“Never trust a decision you don’t want your mother to know about,” Abby Johnson says in UnPlanned about her decision to work in the abortion industry.
That line keeps coming up to me as the various “hidden camera” investigations keep turning up, showing, among other things, bad behavior at Planned Parenthood and NPR.
I’m writing about this here again because it does relate to UnPlanned, the featured book in my February column for The Catholic Post (read that review here).
When I worked full-time in the pro-life movement in the 1980s and 1990s, “rescuing,” or civil disobedience, was popular. In fact, part of the condition of my employment was to agree not to be arrested in pro-life activity (!). So even though I did not do “rescues,” (something not legal) I feel confident if I had decided to, I could have shared it with my parents: “Mom, Dad, I feel this issue and the lives of unborn children are so important that I am willing to practice civil disobedience and go to jail for this.”
But I could not have defended to my Mom being part of a hidden camera type investigation, no matter what positive outcome happened as a result of it.
I’m not saying that because they don’t pass my “Mom” test, therefore these kinds of actions are wrong. I’m saying it is something to consider.
I’ve read so much on both sides from philosophers (here’s a very brief round-up of the mostly civil debate about the morality of these kinds of actions). It’s clear you can make a reasoned Catholic case for either side. Personally, though, I wouldn’t participate in it, nor not want to be on the receiving end, of being recorded or taped secretly. It’s a kind of violation.
What I’m having trouble with is the sizeable number of people–those who believe in the hidden camera tactic–who feel the need to attack those who raise legitimate moral concerns. One example is Pat Archbold, who created a strawman called “armchair pro-lifers” who aren’t willing to get into the fight, according to him. It may have gotten him lots of page hits and comments, but all I can say is wrong, wrong, wrong.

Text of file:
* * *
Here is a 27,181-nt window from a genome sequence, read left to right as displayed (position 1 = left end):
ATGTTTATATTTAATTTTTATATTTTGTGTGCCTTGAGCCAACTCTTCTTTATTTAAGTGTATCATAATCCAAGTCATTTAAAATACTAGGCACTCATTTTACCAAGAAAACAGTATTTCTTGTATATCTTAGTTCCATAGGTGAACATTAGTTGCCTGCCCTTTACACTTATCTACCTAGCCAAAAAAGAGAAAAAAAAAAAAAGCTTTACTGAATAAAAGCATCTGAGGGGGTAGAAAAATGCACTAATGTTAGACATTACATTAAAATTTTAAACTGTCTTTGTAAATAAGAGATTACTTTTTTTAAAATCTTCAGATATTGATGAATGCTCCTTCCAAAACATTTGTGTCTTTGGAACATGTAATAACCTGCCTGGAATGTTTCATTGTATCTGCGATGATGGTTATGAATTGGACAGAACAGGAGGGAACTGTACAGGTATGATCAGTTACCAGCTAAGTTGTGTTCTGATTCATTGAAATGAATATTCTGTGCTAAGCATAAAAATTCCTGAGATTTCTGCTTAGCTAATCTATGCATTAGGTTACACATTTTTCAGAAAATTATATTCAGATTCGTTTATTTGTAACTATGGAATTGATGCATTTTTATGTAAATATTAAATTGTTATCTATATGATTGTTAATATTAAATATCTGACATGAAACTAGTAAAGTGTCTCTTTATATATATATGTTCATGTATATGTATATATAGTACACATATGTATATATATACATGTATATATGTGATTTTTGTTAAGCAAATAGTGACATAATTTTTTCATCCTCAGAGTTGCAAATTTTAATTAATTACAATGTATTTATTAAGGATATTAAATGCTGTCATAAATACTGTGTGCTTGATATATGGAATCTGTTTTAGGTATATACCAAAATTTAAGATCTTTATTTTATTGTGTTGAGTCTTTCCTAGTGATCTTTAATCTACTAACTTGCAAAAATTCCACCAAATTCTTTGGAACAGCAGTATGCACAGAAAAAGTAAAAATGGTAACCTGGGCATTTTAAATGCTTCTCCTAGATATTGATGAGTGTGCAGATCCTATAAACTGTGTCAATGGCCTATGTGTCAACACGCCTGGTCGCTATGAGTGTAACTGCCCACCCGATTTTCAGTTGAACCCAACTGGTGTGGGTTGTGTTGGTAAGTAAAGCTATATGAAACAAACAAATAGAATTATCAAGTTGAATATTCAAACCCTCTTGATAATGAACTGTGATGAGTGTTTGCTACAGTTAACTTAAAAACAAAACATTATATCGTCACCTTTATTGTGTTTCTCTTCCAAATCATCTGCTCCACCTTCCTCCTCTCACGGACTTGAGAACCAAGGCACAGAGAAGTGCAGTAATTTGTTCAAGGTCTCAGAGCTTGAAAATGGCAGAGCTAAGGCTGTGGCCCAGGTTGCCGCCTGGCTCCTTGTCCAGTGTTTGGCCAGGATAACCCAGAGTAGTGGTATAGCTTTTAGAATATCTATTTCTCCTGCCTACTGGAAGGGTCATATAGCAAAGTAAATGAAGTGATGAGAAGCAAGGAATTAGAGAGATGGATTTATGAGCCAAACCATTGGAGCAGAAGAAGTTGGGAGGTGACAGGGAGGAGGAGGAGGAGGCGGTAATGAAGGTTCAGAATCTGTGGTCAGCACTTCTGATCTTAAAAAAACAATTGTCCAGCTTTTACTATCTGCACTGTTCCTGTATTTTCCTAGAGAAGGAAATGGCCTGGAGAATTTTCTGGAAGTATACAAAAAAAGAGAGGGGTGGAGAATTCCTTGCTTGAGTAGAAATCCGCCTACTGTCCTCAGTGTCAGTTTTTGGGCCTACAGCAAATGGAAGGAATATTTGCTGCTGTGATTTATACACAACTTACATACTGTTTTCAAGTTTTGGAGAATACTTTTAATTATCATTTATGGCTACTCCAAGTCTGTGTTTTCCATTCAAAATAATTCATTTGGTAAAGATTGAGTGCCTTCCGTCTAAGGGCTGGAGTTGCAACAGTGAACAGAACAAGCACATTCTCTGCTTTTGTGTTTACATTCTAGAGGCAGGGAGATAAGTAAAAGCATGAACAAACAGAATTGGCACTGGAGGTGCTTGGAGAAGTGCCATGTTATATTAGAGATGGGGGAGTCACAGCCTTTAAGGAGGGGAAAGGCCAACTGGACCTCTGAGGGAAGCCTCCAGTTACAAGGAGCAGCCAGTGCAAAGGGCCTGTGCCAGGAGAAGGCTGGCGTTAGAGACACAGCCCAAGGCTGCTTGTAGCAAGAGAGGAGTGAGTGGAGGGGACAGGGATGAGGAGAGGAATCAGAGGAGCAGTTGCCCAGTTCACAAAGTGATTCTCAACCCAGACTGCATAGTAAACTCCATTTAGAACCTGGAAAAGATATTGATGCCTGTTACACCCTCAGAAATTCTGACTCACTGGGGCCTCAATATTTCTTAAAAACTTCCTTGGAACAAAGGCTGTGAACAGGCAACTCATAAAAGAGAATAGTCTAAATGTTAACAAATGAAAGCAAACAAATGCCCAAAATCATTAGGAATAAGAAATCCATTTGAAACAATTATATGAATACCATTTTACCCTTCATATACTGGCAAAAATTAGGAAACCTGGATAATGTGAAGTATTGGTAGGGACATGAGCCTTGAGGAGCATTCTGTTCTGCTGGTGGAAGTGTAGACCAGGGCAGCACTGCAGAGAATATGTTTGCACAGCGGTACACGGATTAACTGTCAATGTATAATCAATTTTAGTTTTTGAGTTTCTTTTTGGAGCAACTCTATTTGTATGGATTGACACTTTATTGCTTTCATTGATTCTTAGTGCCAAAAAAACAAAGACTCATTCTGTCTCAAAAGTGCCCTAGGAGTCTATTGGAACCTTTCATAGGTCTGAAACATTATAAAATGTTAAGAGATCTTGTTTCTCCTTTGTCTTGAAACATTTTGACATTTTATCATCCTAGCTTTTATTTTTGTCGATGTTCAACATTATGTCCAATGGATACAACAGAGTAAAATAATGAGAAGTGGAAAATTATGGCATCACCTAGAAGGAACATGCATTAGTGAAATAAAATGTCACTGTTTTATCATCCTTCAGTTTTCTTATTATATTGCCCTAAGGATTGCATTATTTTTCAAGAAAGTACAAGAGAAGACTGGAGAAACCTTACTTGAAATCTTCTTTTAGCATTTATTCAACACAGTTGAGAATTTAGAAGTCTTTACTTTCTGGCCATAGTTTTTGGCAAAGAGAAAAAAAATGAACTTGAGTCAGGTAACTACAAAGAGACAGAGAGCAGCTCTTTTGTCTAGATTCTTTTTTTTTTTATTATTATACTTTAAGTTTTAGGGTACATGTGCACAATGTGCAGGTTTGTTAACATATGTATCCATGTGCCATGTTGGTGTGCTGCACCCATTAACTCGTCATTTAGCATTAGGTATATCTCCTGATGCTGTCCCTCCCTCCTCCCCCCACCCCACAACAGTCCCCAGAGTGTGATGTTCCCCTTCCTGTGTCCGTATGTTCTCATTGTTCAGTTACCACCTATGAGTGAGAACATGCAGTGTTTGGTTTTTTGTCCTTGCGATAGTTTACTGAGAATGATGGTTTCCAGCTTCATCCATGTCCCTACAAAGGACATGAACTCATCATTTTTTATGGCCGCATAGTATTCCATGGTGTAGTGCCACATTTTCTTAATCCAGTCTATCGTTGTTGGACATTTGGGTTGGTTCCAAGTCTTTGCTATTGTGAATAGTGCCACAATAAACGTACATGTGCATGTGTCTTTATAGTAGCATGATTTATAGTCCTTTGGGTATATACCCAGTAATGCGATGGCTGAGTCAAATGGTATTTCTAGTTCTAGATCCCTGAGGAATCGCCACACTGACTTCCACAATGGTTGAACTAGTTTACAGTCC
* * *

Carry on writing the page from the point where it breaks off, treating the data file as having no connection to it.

Just because someone does not agree with the way you are active on pro-life issues does not make them “anti-life.”
Ironically, even though Abby Johnson gave me the idea of the “Mom test,” she agrees with the Live Action tactics, and even serves as an adviser to them now, according to her interview on EWTN’s” The World Over.”
Before I knew that, I brought it up with Abby Johnson in my Q&A . As I’ve mentioned before, I respect her view but I don’t share it. As I wrote in my review of UnPlanned, in my younger days, I too, scoffed at not being pro-life “my way” as not effective pro-life work. Now I see there are myriad ways to be a force for promoting life in the world.
I also have thoughts about the hidden camera investigation that caused some heads to roll at NPR. The man caught on tape was saying all sorts of ridiculous things, and even though he’s not a reporter, commentators are using it to show the intractable liberal bias at NPR.
Not so fast. I spent much time in pro-life work and at conventions talking about the reality of media bias and how to work with reporters. Yes, media bias exists, especially on the abortion issue. Just one example: look at the mainstream media coverage of the March for Life each year.
All I can say is that I’m sure the NPR fundraiser who made those derogatory comments is not pretending to be a Tea Party activist in his free time–it’s probably obvious where he’s coming from, and it’s not a nice place, regardless of his views. What makes him so disagreeable is his contempt of people with views different from his.
That is certainly not true of all reporters. For my part, I much preferred work with a reporter who was open about her views in favor of abortion, but covered the abortion evenly, than dozens of others who wouldn’t tell their views, but whose stories and coverage was super-biased. Back in my days working with them, there were (and still are) plenty of NPR reporters worthy of respect, and some who weren’t. But you don’t need a “hidden camera” to figure out who is who.
I think the much more important work is training ourselves, and especially kids who are growing up in this Internet age, in media literacy and media mindfulness. There’s a lot of good coverage on a range of topics at, for instance, NPR or The New York Times, but also many other news sources. Learning to discern the good from the not-so-good, the helpful from the harmful, is part of being a mature media consumer.